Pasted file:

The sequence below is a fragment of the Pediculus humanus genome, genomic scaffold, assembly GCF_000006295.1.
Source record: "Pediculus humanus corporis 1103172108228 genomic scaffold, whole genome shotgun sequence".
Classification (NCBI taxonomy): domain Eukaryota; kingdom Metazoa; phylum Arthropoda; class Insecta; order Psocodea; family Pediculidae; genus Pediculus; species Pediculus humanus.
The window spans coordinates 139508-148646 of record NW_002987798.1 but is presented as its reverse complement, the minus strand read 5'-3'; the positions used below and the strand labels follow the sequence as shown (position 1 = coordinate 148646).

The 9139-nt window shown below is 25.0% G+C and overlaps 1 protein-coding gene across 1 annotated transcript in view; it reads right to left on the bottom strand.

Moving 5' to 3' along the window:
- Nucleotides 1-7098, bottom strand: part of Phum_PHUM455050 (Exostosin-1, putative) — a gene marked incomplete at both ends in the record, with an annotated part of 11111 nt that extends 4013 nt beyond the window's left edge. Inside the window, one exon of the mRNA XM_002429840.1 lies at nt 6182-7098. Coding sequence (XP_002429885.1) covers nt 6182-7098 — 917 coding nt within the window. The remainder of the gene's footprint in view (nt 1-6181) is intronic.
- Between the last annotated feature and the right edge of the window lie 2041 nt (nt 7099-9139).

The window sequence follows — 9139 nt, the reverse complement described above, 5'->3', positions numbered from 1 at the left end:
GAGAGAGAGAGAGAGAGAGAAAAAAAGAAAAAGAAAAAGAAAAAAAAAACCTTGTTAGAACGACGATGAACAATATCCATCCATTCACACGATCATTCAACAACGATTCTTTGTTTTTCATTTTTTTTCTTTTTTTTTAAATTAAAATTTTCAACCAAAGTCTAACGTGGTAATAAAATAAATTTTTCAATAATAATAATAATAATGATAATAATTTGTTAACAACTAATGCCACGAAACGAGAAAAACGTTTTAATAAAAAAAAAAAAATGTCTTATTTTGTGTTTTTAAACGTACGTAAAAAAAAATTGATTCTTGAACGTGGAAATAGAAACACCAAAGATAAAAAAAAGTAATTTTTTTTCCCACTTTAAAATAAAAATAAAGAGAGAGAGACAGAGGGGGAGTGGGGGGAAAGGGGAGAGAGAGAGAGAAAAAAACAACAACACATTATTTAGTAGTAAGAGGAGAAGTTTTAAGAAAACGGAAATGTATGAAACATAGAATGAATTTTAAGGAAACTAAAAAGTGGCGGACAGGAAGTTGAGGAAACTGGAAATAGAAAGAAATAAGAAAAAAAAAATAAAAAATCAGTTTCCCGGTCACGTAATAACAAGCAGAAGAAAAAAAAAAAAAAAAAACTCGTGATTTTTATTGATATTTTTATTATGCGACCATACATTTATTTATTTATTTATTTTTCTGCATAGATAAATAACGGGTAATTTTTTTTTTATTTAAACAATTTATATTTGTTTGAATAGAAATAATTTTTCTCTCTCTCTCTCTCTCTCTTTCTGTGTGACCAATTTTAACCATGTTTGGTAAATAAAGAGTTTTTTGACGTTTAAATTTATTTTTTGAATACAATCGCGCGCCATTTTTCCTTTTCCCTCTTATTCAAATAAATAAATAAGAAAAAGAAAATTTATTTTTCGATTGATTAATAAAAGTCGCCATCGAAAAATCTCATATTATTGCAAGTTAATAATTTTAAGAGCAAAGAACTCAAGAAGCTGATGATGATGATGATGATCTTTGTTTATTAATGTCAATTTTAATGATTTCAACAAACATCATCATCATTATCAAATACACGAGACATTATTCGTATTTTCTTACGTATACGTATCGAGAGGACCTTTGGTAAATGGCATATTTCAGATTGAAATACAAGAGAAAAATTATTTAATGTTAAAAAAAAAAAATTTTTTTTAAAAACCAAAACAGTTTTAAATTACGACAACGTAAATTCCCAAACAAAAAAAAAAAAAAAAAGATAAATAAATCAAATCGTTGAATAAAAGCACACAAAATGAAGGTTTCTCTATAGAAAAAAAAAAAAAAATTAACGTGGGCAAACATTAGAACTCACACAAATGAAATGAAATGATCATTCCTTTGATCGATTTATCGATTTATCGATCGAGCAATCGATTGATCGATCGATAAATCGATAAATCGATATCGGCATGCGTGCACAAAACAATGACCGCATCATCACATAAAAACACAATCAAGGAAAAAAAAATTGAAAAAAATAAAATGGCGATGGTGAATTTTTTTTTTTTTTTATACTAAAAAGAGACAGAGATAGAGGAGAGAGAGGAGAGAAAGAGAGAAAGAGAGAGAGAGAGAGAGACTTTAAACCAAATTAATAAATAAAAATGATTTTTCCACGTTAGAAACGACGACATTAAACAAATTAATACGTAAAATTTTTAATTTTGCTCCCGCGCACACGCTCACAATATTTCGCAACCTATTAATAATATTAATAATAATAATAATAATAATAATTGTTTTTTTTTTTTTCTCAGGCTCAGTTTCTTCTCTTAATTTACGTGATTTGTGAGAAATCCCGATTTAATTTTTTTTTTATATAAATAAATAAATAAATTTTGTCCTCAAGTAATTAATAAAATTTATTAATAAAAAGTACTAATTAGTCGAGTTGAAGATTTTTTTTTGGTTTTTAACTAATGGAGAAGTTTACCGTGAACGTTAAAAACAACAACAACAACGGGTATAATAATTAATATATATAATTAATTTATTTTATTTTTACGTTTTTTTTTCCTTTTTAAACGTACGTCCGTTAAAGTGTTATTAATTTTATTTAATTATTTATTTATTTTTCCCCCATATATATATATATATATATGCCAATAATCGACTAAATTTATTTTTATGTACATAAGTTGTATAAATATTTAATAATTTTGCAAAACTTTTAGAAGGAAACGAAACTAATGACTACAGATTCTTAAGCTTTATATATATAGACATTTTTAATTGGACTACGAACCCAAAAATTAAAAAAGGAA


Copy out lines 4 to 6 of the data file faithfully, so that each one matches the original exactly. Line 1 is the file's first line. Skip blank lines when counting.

The window spans coordinates 139508-148646 of record NW_002987798.1 but is presented as its reverse complement, the minus strand read 5'-3'; the positions used below and the strand labels follow the sequence as shown (position 1 = coordinate 148646).

The 9139-nt window shown below is 25.0% G+C and overlaps 1 protein-coding gene across 1 annotated transcript in view; it reads right to left on the bottom strand.

Moving 5' to 3' along the window: